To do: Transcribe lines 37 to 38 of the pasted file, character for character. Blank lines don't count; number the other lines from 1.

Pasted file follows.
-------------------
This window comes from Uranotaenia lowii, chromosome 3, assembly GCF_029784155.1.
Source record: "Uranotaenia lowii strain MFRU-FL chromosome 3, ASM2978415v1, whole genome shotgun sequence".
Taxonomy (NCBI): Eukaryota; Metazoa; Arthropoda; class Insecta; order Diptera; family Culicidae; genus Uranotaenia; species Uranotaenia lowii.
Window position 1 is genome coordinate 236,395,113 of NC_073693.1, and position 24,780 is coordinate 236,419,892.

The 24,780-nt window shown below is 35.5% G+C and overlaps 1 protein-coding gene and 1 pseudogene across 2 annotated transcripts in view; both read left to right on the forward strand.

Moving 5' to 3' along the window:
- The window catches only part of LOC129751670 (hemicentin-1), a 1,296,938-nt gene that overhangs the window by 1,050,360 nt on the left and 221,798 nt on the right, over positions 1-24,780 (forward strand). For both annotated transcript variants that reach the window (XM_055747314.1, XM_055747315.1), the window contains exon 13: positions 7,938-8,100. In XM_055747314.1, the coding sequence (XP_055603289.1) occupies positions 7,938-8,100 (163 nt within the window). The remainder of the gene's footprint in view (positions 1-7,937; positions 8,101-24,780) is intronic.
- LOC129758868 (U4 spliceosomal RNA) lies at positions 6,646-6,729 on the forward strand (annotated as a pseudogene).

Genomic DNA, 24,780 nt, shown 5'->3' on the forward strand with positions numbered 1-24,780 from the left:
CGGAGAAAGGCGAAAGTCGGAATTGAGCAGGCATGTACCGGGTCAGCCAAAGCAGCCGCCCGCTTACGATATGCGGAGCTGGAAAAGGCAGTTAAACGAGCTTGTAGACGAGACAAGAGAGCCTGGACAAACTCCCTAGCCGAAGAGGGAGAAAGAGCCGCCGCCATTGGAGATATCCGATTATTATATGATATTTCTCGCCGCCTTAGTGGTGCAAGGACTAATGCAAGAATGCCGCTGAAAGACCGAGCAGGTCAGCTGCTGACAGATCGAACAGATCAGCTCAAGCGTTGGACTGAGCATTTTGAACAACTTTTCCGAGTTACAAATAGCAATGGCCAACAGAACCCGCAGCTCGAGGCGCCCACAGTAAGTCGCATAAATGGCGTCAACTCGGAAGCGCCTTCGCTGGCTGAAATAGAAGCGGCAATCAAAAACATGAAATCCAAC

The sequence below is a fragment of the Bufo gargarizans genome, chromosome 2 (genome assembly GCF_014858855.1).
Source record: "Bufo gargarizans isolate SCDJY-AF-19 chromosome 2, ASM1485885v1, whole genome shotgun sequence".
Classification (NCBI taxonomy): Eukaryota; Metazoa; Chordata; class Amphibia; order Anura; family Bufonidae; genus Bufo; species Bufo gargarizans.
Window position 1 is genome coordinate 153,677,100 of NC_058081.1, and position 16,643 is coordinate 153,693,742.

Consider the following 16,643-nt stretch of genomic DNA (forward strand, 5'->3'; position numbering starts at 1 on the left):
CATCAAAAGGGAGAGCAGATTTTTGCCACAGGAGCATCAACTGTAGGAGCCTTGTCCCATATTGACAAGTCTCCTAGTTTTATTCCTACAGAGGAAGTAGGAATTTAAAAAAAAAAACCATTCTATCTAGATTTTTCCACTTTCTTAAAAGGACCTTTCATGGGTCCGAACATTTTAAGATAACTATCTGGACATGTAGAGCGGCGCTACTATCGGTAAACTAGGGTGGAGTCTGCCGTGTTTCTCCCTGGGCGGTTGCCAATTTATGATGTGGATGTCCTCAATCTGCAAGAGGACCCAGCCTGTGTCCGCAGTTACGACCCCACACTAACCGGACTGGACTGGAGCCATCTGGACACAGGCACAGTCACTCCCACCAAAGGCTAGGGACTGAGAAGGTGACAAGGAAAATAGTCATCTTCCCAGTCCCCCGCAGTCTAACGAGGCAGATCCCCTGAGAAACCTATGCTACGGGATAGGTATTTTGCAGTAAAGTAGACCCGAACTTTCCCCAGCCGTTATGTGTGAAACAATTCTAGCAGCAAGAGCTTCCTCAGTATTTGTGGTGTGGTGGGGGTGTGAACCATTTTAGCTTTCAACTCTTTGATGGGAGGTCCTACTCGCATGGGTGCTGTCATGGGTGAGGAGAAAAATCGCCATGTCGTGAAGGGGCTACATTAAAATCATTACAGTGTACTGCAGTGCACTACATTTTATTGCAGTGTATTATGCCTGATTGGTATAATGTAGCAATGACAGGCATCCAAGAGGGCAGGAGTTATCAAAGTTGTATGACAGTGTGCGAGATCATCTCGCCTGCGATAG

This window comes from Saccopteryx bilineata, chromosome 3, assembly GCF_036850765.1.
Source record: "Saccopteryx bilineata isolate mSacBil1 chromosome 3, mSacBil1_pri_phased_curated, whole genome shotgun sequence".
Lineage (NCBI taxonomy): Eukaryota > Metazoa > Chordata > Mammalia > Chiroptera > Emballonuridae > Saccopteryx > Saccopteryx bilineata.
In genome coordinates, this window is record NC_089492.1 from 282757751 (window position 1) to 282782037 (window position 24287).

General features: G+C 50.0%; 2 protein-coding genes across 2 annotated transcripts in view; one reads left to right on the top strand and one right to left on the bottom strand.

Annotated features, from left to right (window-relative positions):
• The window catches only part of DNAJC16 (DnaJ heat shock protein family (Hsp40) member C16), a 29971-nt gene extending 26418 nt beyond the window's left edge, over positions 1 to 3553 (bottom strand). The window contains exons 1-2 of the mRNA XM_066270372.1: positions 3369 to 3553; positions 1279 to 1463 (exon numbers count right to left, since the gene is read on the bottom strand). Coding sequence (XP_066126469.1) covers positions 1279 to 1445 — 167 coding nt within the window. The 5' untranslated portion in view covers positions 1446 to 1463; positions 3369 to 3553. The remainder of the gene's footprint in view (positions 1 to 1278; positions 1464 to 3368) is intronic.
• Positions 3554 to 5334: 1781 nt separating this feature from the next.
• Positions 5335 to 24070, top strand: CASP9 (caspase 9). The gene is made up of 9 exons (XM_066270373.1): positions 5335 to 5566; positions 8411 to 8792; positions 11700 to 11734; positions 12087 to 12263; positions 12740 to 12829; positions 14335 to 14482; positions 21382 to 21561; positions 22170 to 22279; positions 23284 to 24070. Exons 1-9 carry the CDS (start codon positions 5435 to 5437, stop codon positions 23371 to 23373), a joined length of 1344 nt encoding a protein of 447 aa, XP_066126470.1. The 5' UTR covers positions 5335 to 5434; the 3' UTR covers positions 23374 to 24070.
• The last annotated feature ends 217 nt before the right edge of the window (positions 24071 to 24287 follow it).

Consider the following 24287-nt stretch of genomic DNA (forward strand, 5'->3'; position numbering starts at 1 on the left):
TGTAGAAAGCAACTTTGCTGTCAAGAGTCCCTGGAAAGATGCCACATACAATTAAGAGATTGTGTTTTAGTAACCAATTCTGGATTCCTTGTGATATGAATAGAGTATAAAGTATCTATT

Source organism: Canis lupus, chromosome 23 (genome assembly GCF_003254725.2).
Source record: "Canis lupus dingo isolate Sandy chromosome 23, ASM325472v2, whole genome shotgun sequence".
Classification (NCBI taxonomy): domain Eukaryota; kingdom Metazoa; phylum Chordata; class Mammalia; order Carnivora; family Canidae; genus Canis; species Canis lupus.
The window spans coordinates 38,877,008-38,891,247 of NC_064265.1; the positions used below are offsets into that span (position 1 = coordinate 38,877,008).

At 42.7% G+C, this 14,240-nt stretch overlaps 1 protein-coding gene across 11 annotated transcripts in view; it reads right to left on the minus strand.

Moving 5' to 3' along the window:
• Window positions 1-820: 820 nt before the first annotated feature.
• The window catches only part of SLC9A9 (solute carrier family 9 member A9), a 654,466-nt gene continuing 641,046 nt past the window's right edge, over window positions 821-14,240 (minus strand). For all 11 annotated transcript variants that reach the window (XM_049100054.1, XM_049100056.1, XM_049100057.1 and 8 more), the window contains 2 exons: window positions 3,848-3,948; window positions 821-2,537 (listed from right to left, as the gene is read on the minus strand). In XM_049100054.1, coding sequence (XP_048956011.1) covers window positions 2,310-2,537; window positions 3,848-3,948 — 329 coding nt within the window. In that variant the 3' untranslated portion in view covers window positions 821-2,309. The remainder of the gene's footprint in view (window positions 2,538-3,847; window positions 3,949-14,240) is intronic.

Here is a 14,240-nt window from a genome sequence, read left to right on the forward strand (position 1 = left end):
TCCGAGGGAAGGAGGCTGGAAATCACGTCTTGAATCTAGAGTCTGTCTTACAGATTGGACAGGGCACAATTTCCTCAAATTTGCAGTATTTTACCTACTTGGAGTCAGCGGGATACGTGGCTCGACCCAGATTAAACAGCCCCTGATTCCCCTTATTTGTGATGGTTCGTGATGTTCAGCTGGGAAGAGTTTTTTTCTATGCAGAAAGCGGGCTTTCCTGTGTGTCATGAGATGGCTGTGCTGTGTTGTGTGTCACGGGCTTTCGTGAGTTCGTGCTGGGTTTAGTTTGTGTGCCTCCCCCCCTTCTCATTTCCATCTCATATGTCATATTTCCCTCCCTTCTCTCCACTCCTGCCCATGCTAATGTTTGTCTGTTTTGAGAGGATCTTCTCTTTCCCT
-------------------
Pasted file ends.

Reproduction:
Here is a 14,240-nt window from a genome sequence, read left to right on the forward strand (position 1 = left end):
TCCGAGGGAAGGAGGCTGGAAATCACGTCTTGAATCTAGAGTCTGTCTTACAGATTGGACAGGGCACAATTTCCTCAAATTTGCAGTATTTTACCTACTTGGAGTCAGCGGGATACGTGGCTCGACCCAGATTAAACAGCCCCTGATTCCCCTTATTTGTGATGGTTCGTGATGTTCAGCTGGGAAGAGTTTTTTTCTATGCAGAAAGCGGGCTTTCCTGTGTGTCATGAGATGGCTGTGCTGTGTTGTGTGTCACGGGCTTTCGTGAGTTCGTGCTGGGTTTAGTTTGTGTGCCTCCCCCCCTTCTCATTTCCATCTCATATGTCATATTTCCCTCCCTTCTCTCCACTCCTGCCCATGCTAATGTTTGTCTGTTTTGAGAGGATCTTCTCTTTCCCT